Cyber Security Continues to Infiltrate Various Industries, Including Work Comp

Cindy Ferraino

Sarasota, FL (WorkersCompensation.com) – When a claim is initiated in the work comp process, there is personal information that becomes an integral component in ensuring that the claim is handled properly. The personal information is distributed among interested parties such as court officials, lawyers, employers and medical professionals through technological devices. Even with thorough due diligence and treatment from the interested parties involved, personal information can be obtained by sources that should not have access to this important data.

“Anyone can be a target. It is a huge undertaking to protect the integrity of data especially where it has human identifiers such as a social security number, date of birth, medical information,” Judge David Langham said. Langham serves as the deputy Chief Judge of the Florida Office of Judges of Compensation Claims. “Cyber security is a subject that everyone wants to talk about.”

Judge Langham and his colleagues keep a close eye on the marketplace to be informed of any changes to cyber security as well as the rumbling of any potential threat that could harm data collection for workers’ compensation. The office has been collaborating with other judges throughout the United States to increase their awareness of cyber security. “We try to stay ahead and be proactive to maintain proper security protocols,” Judge Langham said.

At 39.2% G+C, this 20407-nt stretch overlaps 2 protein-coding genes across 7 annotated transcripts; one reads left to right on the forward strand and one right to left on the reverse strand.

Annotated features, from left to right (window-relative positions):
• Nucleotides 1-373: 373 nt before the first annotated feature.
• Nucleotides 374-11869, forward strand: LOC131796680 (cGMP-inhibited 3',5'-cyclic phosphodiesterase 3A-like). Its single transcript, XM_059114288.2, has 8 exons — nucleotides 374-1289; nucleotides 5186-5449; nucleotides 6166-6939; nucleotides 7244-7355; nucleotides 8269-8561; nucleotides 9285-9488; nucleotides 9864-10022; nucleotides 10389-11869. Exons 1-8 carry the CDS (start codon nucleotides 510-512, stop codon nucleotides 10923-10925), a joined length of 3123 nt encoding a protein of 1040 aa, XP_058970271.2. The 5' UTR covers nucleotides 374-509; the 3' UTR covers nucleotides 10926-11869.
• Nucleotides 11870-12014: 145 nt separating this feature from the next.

Since 2017, the Department of Homeland Security (DHS) has been given the task of tracking any potential breach of security both nationally and internationally. It has been reported that more than 1 million people within the United States have fallen victim to a cyber scam. From skimming money from a personal bank account to running up a credit card bill at the local food store, hackers have found a way to invade someone’s personal privacy.

In the case of a work compensation claim, a potential threat can affect the distribution of monetary support for an injured worker. With respect to employers or medical professionals who have access to workers’ compensation data, the DHS encourages these users to be trained on how to protect and maintain critical data. The training is outlined in the DHS-sponsored “Stop.Think.Connect” program.

The program highlights various ways to enhance the security of databases and servers. Some tips from the program include:

  • Change passwords frequently and do not reuse the same passwords.
  • Once the information is received by the third party through email or another electronic transmission, the original documentation should be destroyed or deleted.
  • Wipe clean any digital devices with spyware frequently to get rid of any new viral activity.
  • Use a specific database or encrypted software to receive or transmit electronic data.

Lawyers that are involved in workers’ compensation claims are trying to keep up with ever-changing facets of cyber security.

“Nothing is uniform. It is a big crossword with so many pieces coming into play, “ Jon Gelman said, a New Jersey-based attorney with a primary focus on workers’compensation.

In a seminar for the New Jersey Institute of Continuing Legal Education, Gelman discussed how the National Institute of Standards and Technology (NIST) has developed a concept how new federal regulations on cyber security will protect everyone involved with workers’ compensation.

“The NIST framework for cyber security is gaining notoriety and is being used by several entities,” Gelman said. For example, the Employment and Health Service Department in Contra Costa County, CA is utilizing the NIST Cyber security framework to provide data protection on their databases.

Despite the current efforts of the federal government to provide cyber security for national and international threats on public and private information, Gelman believes that this is a tip of the iceberg in maintaining the integrity of personal data.

“There is always a potential threat in security. We need to be diligent in protecting personal information,” he said.